New Phase Transition Mechanisms in Compressed Silica




Hu, Qingyang

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Silicon dioxide, also known as silica, is a fundamental constituent of the Earth interior. Silica exists in many crystal structures, but with the same chemical composition. These crystal forms are termed as silica polymorphs. Phase transitions among silica polymorphs have long been a focus of theoretical and experimental pursuits, for their great significance in geophysics and materials science. Pressure alters the atomic arrangements through phase transformations and establishes a new dimension in the phase diagrams of many compounds. Pressurizing silica to extreme conditions, e.g., up to several tens of gigapascals (GPa), not only helps discover new silica phases that are stable in deep Earth, but also sheds new light on the elusive densification mechanism of this rudimentary oxide material. This thesis focuses on pressure-induced behavior of compressed silica at room temperature (i.e., 300 K), with an emphasis on two silica polymorphs: coesite and -quartz. To this end, extensive experimental and computational efforts have been undertaken in this thesis, aiming to tackle two major unsolved issues in this area: the nature of the phase transition between different silica polymorphs and the general densification mechanism of silica-like materials. The theoretical research in this thesis employs state-of-the-art first-principles computational calculations, combining in situ synchrotron radiation experiments, to characterize silica solids under high pressure. The combined theoretic and experimental treatment has been tested on a variety of compressed solid systems previously and is found powerful in solving a number of puzzles pertaining to the phase behavior of silica. The main research results are summarized as follows: a) Compressing single-crystal coesite SiO2 under hydrostatic pressures of 26~53 gigapascal (GPa) at room temperature, a new polymorphic phase transition mechanism is discovered by means of single-crystal synchrotron X-ray diffraction (XRD) experiment and first-principles computational modeling. The transition features the formation of multiple previously unknown triclinic phases of SiO2 on the transition pathway as structural intermediates, which eventually transforms into the monoclinic post-stishovite phase. The metastable phases are similar in volume and degenerate in free-energy, but distinct in structures and X-ray diffraction patterns. Coexistence of the low-symmetry phases results in extensive splitting of the original coesite x-ray diffraction peaks that appear with dramatic peak broadening and weakening, thus resembling an amorphous material. Also discovered is the long-sought but never confirmed Si in five-coordination populated in the metastable phases. This work provides new insights into the structural transition of SiO2 crystal under high pressures, and clarifies the issue of the pressure-induced amorphization (PIA) of coesite, which has often been cited as an archetypal example of the PIA phenomena in general. b) The second part of my thesis is centered on the phase transition of compressed -quartz. Two competing transition pathways of -quartz under high pressure are uncovered, being reconstructive vis-à-vis displacive in their respective nature, toward different new phases. By means of in situ single-crystal X-ray diffraction experiment (0-60 GPa) in conjunction with advanced ab initio modeling, I demonstrate that, under quasi-static compression conditions at room temperature, compressed -quartz transits via an intermediate metastable phase (quartz II) emerging at 26 GPa en route to a new monoclinic-type post-stishovite structure. Under conditions where this thermally activated transition is kinetically frustrated, it is found that the ultimate stability of -quartz is controlled by its phonon instability, constituting alternatively a displacive transition mechanism of -quartz into a new post-quartz phase. The discovery of the two competing transition pathways, achievable at the same pressure range but under different kinetic conditions, puts into perspective of previously seemingly discordant results of compressed -quartz, and helps clarify the role of phonon softening played in phase transition, paving way to understanding the complex phase behavior of a vast silicate family in geologically important conditions. This thesis makes contributions to the fundamental understanding of the phase transition mechanisms of silica. Since silica is considered as an archetypal compound in studying tetrahedrally bonded materials such as silicates as well as other silica-like materials, this thesis work has far-reaching implications to many branches of materials science and geophysics.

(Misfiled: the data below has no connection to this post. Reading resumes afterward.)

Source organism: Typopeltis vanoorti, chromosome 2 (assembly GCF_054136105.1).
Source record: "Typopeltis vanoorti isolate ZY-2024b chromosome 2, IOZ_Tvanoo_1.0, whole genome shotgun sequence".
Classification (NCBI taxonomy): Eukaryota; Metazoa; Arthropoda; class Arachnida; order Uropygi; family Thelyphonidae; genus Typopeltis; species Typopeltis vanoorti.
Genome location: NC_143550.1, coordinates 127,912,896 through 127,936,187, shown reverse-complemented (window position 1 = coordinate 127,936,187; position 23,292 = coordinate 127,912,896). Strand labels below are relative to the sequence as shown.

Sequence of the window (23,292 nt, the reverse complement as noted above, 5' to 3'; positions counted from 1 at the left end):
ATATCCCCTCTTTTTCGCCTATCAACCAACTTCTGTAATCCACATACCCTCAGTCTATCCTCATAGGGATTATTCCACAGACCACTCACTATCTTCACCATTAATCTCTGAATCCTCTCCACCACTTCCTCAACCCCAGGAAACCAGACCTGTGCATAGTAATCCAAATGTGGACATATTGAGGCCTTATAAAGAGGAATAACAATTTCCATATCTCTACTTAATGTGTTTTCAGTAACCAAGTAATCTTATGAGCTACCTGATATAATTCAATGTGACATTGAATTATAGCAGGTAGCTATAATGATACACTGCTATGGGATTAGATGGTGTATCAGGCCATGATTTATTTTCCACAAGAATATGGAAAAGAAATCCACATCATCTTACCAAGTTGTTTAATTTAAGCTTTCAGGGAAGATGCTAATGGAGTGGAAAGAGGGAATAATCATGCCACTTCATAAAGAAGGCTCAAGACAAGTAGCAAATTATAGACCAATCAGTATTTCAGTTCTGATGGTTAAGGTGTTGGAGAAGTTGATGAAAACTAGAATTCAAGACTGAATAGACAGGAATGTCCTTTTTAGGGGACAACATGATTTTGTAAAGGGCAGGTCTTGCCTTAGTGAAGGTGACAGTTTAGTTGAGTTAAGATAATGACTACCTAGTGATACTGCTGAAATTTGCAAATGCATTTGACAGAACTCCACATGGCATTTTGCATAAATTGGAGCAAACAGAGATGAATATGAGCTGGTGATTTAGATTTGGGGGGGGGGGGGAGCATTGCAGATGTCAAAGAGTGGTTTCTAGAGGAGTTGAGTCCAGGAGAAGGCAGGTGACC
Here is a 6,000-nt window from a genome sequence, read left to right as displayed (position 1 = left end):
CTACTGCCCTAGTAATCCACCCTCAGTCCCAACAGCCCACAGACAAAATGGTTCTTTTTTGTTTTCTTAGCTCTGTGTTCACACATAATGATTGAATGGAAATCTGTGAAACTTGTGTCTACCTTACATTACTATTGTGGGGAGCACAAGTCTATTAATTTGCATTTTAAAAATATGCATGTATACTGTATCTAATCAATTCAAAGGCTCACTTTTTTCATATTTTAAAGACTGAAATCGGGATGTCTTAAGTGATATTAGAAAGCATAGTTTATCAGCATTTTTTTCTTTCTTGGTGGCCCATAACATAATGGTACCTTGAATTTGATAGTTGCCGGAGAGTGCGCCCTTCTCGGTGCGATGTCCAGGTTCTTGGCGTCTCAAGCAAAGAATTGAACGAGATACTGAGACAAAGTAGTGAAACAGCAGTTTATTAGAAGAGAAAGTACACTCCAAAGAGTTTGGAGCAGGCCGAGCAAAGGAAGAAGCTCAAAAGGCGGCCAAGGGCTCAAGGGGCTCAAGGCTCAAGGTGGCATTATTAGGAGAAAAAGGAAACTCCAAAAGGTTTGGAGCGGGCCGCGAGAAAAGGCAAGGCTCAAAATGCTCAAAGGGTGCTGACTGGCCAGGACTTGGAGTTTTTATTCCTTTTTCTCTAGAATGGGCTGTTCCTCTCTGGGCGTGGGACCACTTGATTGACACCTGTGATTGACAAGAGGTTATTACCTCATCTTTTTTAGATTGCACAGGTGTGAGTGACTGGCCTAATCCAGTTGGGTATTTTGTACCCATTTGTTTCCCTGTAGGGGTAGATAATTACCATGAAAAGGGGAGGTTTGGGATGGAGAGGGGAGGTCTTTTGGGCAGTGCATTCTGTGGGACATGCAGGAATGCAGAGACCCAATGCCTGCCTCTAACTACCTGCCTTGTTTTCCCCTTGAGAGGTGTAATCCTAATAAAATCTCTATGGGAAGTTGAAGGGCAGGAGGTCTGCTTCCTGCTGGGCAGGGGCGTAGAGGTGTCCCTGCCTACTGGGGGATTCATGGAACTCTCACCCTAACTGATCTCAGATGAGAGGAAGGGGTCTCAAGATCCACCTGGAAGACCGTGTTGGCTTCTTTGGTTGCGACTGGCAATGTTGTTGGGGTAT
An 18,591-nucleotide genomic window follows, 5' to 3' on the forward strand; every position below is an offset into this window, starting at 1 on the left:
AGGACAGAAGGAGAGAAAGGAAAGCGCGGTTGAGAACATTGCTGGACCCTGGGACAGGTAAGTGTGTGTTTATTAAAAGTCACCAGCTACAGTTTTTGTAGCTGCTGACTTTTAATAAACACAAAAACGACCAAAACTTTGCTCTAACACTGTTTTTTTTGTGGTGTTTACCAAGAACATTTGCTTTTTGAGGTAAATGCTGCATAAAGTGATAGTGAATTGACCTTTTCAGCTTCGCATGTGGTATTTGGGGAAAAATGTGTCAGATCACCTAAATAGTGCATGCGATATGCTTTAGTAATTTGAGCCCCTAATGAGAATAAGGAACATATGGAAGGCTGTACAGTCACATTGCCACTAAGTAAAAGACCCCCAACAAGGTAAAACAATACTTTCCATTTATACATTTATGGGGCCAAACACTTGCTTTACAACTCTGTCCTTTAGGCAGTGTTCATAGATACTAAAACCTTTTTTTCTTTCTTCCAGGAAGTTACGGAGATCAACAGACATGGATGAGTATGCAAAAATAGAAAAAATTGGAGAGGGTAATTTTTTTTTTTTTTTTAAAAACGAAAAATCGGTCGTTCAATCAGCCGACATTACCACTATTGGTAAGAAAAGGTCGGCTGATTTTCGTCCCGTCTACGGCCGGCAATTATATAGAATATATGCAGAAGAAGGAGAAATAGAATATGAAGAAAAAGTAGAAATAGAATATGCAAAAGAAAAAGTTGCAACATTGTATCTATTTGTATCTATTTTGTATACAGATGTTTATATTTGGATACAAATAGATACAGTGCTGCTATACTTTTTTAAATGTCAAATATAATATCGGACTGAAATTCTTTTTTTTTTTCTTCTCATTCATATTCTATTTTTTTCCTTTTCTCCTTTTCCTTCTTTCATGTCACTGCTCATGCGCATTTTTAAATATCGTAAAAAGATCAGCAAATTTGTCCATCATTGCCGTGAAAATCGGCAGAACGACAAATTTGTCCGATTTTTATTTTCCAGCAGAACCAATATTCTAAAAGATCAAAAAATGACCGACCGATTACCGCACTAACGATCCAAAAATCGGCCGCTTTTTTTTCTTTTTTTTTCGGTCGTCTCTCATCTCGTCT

This work was embargoed by the author and will not be publicly available until January 2016.


Computational science, Geophysics, High pressure, Materials science, Phase transition, Silica